It’s not a surprise that “debate” between analytic philosophers and other analytic philosophers is “easier” than debate “between analytic philosophers and continental philosophers” (as mentioned in the Glock passage above). After all, debate between biologists and physicists is harder than between physicists and physicists. Then again, you’d expect — prima facie — that a debate between analytic philosophers and continental philosophers would be easier than between biologists and physicists because, after all, we’re talking about philosophers debating with other philosophers here (even if from different traditions). Having said that, both biologists and physicists are scientists — so the same can be said about them.
At it’s most extreme, if analytic philosophers and continental philosophers use different tools and technical terms, do philosophy in a different way, and don’t even discuss the same issues, then it’s not a surprise that there’s a lack of debate between the two traditions. As it is, however, things aren’t always this bad. Apart from the fact that some philosophers on the continent have also been analytic philosophers, even when they aren’t some of the issues both traditions have discussed have indeed been the same. However, it’s still the case that these same issues have been — and still are — discussed in very different ways.
(1) There are of course many other areas of this subject which might have been discussed.
For example, the following quote from Federico Amadeo has enough material in it for an entire piece. (Incidentally, this passage is a reaction to the words of John Searle quoted above.) So I’ll quote it in full as food for thought:
“I agree that the sort of literature in question has awful prose and it could be clearer. However, I’ve become weary of the way much of the analytic tradition fetishizes ‘clarity’. This is how they subject themselves to criticism of their own: the focus on thinking about aspects of the world that are the most intelligible. But the most intelligible isn’t necessarily the most important. There’s something extremely artificial about avoiding ambiguity at all costs, as language itself is ambiguous. If in considering the world in its most meaningful depths we find obstacles within the language to express it, must we give up the world? A little ambiguity is inevitable, perhaps even desirable. If continental philosophy sins in obscurantism, analytic philosophy sins in superficiality.”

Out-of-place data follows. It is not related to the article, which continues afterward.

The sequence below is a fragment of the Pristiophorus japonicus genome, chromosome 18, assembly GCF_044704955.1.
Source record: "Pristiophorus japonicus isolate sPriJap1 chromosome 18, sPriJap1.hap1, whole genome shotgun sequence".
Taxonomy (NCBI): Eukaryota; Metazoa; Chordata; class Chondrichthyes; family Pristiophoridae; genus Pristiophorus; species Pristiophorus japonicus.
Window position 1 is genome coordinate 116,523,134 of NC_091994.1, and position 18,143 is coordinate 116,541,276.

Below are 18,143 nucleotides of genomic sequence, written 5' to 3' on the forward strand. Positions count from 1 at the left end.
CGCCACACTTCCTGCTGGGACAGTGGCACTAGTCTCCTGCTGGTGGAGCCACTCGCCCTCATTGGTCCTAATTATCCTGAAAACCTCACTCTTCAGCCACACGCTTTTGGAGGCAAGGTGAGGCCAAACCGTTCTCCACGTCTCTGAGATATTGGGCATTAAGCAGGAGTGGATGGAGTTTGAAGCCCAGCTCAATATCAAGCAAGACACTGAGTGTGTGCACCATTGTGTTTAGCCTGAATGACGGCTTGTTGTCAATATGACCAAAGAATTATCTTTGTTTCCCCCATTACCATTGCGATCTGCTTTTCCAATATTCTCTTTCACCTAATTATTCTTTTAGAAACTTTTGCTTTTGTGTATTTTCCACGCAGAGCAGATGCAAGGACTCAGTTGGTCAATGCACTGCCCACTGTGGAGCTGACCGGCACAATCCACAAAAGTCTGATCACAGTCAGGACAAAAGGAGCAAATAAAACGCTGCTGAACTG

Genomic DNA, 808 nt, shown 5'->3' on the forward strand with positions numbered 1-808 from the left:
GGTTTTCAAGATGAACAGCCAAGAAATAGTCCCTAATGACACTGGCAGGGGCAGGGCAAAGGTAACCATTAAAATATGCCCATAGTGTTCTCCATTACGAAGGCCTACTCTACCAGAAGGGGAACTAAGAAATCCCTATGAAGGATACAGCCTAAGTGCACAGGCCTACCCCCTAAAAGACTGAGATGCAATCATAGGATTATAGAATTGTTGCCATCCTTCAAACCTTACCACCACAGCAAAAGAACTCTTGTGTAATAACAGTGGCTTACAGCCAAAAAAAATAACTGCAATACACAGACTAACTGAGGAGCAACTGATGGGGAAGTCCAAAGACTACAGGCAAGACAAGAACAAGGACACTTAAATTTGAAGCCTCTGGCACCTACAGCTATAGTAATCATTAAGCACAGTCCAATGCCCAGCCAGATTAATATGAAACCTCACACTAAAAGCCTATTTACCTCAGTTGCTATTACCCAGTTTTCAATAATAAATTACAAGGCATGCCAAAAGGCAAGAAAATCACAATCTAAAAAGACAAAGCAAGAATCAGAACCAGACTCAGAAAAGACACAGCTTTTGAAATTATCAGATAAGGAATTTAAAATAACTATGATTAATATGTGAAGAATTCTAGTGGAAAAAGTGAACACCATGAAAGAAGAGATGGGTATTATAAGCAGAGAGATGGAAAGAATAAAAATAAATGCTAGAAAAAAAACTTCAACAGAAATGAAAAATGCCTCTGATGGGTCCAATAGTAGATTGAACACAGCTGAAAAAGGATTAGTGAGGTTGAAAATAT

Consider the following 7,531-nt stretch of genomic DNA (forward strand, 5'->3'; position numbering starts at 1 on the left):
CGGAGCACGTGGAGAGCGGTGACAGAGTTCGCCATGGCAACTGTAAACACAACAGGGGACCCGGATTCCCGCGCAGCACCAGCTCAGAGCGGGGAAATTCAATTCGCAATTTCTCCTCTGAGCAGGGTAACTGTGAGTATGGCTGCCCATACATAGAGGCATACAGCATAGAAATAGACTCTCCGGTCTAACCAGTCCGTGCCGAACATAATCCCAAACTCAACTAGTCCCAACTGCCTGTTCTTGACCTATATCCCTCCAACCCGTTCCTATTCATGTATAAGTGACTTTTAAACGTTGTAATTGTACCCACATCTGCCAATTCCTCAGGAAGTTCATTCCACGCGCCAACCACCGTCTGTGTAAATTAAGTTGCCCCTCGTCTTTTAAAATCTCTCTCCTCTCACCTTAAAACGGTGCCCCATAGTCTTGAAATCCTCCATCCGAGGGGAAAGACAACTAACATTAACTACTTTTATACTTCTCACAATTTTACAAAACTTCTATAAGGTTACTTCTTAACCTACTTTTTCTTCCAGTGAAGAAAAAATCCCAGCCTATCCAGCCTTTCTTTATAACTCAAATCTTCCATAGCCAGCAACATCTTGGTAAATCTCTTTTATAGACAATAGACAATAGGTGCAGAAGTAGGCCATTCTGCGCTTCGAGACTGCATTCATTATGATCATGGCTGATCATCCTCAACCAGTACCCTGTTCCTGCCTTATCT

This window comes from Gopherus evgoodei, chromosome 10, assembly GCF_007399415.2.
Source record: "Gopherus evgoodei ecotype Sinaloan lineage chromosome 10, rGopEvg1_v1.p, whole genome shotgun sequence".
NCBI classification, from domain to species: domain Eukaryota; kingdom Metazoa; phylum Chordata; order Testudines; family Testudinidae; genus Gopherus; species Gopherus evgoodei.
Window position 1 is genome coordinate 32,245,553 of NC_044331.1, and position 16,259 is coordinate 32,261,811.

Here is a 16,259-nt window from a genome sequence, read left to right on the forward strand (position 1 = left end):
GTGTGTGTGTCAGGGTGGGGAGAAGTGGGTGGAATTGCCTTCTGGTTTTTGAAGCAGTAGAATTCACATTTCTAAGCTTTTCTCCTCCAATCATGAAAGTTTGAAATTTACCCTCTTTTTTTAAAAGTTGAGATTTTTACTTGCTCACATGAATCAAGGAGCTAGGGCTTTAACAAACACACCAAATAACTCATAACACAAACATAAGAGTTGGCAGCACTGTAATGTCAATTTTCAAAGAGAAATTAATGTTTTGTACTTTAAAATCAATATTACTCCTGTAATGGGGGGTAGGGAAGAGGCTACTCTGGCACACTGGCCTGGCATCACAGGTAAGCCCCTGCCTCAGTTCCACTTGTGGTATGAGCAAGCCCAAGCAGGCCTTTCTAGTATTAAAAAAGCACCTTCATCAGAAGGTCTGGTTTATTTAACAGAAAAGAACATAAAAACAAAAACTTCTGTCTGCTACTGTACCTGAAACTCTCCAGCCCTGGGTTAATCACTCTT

The obvious response to Federico Amedeo is that some (or much) continental philosophy is both obscurantist and superficial. In parallel, some (if not much) analytic philosophy is both clear and deep. So is Amadeo assuming some kind of strong link between obscurantism and a lack of superficiality? Similarly, does he believe that clarity often (or even always) comes along with superficiality?
Amadeo also says that “language itself is ambiguous”. Yet that’s to ignore much of what’s been said in the article above about the philosophers who indulge in deliberate (or intentional) ambiguity — for whatever reasons. Unless, of course, that ambiguity isn’t deliberate and is simply a result of philosophical responses to “the world in its most meaningful depths”. So is Amadeo’s poetic phrase itself an example of the meaningfully deep and non-superficial?
In addition, what is it to “fetishize clarity”? Is seeing clarity as being of vital importance automatically to fetishize it? Do other philosophers fetishize unclarity and arcane prose?